Disability no limit for UFH first-year student

Born with cerebral palsy that caused flexion deformity on her wrists, Khanyisa Kufa is unable to use her hands but that did not stop her from realizing her dream of being the first person in her family to attend university.

Currently, in the first year of her Bachelor of Communication studies at the University of Fort Hare (UFH), the 19-year-old who uses her feet to write and to do practically everything her hands would have is well on her way to reaching her future career goal of becoming a journalist.

Khanyisa who is originally from Dutywa and spent most of her childhood in Cape Town, says the character of resilience formed in her when she was still a young toddler. “According to my mother, I was about 18 months old when I used my feet to lift my bottle feeder and steered it towards my mouth to drink. From that day onwards, I used my feet to carry out most of the tasks my hands would have done for me.”

Where others saw limitations, Khanyisa says her parents, especially her mother saw potential and encouraged her to live without limits.

“My mother always told me that I can do anything and everything that my friends can do, only differently. As such, I was sent to normal schools that were supportive and provided assistive devices to accommodate my needs such as a specialized laptop and a custom-made chair that supports my back when I am crouching to type or write.”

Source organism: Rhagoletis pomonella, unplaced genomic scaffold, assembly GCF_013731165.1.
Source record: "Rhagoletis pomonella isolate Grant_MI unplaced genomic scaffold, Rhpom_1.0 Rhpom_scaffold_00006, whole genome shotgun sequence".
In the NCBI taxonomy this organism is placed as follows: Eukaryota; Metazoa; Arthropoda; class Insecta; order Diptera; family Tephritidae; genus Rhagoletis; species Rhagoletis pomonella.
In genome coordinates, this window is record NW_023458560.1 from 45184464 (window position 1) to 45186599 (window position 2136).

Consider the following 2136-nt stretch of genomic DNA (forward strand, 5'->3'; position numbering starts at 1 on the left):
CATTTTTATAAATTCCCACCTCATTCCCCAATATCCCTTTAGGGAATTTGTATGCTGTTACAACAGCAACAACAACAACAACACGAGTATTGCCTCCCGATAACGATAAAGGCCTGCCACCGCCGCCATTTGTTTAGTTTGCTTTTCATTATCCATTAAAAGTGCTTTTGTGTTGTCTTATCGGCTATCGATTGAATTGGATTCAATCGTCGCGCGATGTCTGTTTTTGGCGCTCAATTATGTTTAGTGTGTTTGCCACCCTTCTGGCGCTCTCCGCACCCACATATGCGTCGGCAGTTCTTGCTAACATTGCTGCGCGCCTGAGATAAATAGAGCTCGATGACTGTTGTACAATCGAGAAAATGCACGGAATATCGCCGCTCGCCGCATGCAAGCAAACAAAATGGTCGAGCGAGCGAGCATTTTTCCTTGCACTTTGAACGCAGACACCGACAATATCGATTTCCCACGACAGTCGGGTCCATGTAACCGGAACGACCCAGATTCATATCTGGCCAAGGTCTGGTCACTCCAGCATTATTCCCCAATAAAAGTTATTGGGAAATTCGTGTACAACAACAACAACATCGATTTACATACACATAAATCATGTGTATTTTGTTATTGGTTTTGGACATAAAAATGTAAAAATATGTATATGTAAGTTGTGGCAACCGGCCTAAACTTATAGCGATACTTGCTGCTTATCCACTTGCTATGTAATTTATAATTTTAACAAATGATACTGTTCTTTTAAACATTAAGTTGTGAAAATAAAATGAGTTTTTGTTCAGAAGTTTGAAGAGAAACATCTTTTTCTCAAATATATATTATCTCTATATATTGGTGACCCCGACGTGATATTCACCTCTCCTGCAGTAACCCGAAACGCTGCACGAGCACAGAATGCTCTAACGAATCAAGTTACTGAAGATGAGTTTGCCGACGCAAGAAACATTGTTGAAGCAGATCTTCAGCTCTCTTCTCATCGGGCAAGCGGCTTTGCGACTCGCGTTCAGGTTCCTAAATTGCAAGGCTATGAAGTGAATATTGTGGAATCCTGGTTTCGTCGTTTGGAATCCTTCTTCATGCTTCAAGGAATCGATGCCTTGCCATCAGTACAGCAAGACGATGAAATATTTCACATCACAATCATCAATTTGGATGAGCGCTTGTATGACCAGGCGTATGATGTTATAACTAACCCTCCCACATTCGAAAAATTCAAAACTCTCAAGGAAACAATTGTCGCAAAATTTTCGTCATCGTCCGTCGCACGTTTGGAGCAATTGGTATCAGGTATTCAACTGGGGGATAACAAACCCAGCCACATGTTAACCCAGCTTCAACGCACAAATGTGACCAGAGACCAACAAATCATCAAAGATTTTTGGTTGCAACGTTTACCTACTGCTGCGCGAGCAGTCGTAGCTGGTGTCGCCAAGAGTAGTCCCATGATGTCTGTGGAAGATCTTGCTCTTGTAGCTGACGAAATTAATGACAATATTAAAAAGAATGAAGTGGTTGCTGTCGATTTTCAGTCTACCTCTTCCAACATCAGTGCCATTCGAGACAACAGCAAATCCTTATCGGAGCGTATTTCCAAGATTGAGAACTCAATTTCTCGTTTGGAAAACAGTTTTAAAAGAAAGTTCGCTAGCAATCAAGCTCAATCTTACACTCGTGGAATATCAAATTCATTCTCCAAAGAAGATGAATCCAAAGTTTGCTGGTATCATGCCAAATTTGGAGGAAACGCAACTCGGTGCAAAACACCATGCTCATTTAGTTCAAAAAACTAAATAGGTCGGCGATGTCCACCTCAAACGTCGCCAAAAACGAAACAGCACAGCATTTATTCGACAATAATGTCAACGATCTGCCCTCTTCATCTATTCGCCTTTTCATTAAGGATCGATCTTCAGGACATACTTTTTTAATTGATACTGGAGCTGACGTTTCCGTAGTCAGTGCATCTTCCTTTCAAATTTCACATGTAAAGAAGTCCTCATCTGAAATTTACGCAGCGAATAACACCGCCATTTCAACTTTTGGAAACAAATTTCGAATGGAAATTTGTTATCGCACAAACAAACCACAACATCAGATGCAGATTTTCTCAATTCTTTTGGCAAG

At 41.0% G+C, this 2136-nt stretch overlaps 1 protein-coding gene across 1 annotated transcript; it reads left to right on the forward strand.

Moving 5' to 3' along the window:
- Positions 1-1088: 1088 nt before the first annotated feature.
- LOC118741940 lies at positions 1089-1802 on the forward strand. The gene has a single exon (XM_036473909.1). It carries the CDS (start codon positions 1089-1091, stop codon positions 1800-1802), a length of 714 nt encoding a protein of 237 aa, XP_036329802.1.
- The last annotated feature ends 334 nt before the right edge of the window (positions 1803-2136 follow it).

In addition, she draws and paints, all this using her feet.

Khanyisa enrolled at Fort Hare this year for the Bachelor of Communication studies after matriculating from Colosa Senior Secondary School with a distinction in isiXhosa last year. “When I obtained that distinction in isiXhosa, it was a sign that my dream of becoming an isiXhosa Radio News Journalist was affirmed,” she says.

Khanyisa says with the support and assistance from the UFH Disability Unit (DU), she found a home away from home at Fort Hare. “The staff at the Disability Unit ensured that I transitioned into campus life with ease. They went above and beyond to ensure that my time here as a student was without barriers. For instance, I was assigned to a student residence room that suited my needs and that was accommodative to my elder sister who is my carer. At class I use a specialized laptop and the custom-made chair, and that has made things much easier for me.”

The 19-year-old says she looks forward to crossing the graduation stage to collect her degree that would enable her to become a practicing journalist and play a critical role in being the voice of the voiceless by amplifying the stories and perspectives of marginalised groups.



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